Kew Beach Naturopathic Clinic

Putting the "care" back in healthcare

Allergies – Seasonal or Otherwise

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By Helena Ovens, ND

An allergy is an inappropriate response by the body’s immune system to a substance not normally harmful. The immune system allows us to combat infection by identifying foreign bodies and mobilizing white blood cells to fight them. Substances are called allergens. Examples are common grass pollen, dust, cosmetics, lanolin, animal hair, insect bites and stings, drugs (aspirin and penicillin), foods (strawberries, eggs, shellfish) and additives (Benzoic acid, sulfur dioxide, etc.) and the list goes on. There are a number of factors which predispose people to allergies. Perhaps the individual was weaned too early and inappropriate food substances like wheat, cow dairy and red meat) were introduced into the diet before the digestive system was mature enough to handle these foods.

Normally, the liver detoxifies histamine and therefore, a damaged liver allows increased histamine in the bloodstream leading to increases in allergic reactions. Antihistamines (common allergy medication) increases liver damage and decreases the body’s ability to detoxify histamine.

Hayfever is an allergic reaction to wind-borne pollens. Those of you who have experienced it know the signs and symptoms: runny nose, itchy and water eyes, sneezing uncontrollably. Most people with inhalant allergies may also have hidden food allergies which play an important role in overall reactivity. We are dealing with a hyper-allergic system, not a system with an allergy or two.

There are two types of food allergies. One has immediate mast cell degradation (IgE). The second is a delayed onset which occurs when a substance is eaten too often and in large amounts which stimulates an IgA, IgG, and/or IgM allergic response. This is often seen in wheat, gluten, and dairy consumption. One of the best tests for allergens is the RAST test which measures IgE antibodies caused by bee stings and peanut butter. Air-born allergens are more difficult.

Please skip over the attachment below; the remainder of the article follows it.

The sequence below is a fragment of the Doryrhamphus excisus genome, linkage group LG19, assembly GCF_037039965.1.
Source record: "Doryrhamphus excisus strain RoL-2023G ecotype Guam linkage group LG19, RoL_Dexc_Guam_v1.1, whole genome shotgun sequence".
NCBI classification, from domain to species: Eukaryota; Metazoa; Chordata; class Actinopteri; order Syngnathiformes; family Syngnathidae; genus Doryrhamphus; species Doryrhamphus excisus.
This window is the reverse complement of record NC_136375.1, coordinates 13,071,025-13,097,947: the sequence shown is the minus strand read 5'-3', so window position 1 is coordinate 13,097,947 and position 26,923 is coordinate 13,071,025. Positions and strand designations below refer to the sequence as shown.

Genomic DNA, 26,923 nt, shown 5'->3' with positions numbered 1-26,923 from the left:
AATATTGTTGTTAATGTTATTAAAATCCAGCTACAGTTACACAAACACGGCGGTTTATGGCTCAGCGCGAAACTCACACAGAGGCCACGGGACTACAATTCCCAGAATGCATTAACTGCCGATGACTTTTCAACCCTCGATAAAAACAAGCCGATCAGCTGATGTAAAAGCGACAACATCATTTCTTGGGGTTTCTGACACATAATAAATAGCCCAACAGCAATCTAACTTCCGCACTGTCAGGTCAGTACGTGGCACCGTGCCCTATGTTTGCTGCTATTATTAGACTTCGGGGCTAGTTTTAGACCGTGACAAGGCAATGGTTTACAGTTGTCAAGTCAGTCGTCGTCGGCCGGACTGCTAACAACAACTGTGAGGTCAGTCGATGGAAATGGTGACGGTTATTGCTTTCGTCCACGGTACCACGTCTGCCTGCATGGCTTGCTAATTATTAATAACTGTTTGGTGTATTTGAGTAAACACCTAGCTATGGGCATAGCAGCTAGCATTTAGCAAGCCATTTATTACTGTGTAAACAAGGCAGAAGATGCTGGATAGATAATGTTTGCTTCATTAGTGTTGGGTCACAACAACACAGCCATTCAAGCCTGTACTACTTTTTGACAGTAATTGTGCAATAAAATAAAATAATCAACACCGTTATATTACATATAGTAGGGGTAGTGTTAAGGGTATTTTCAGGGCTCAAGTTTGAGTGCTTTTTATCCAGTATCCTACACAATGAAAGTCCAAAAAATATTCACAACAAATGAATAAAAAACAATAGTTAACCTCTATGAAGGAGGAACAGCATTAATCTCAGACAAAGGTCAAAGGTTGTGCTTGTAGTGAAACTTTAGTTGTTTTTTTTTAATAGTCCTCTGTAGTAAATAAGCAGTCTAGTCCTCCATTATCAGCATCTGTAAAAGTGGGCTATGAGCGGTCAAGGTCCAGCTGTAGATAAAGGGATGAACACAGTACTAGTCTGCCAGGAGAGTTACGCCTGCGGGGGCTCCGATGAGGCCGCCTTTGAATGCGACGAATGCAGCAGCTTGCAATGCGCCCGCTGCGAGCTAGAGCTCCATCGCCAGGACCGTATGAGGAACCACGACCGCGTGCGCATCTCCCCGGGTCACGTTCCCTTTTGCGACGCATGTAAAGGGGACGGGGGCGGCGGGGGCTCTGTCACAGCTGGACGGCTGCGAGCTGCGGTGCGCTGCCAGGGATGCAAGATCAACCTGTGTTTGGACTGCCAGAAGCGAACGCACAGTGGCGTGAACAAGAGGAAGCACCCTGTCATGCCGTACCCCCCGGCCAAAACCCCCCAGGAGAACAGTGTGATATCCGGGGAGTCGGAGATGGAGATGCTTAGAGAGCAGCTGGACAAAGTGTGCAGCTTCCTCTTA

As naturopaths, we try to strengthen the entire body by removing the most common food allergens from the diet. In an acute phase, we recommend that you ELIMINATE dairy products, wheat, gluten, eggs, citrus, corn, and peanut butter for 3 to 4 weeks. With respect to  supplementation, we suggest increasing Vitamins A, E, & C plus bioflavonoids, B Complex with an emphasis on pantothenic acid (THE STRESS VITAMIN). Taking Quercetin and Vitamin C three times a day with food seems to be one of the best approaches to calming down the allergic response. Nasal lavage can also offer another good temporary solution (1 tbsp salt in one quart of water). Neti pots facilitate nasal lavage uptake.

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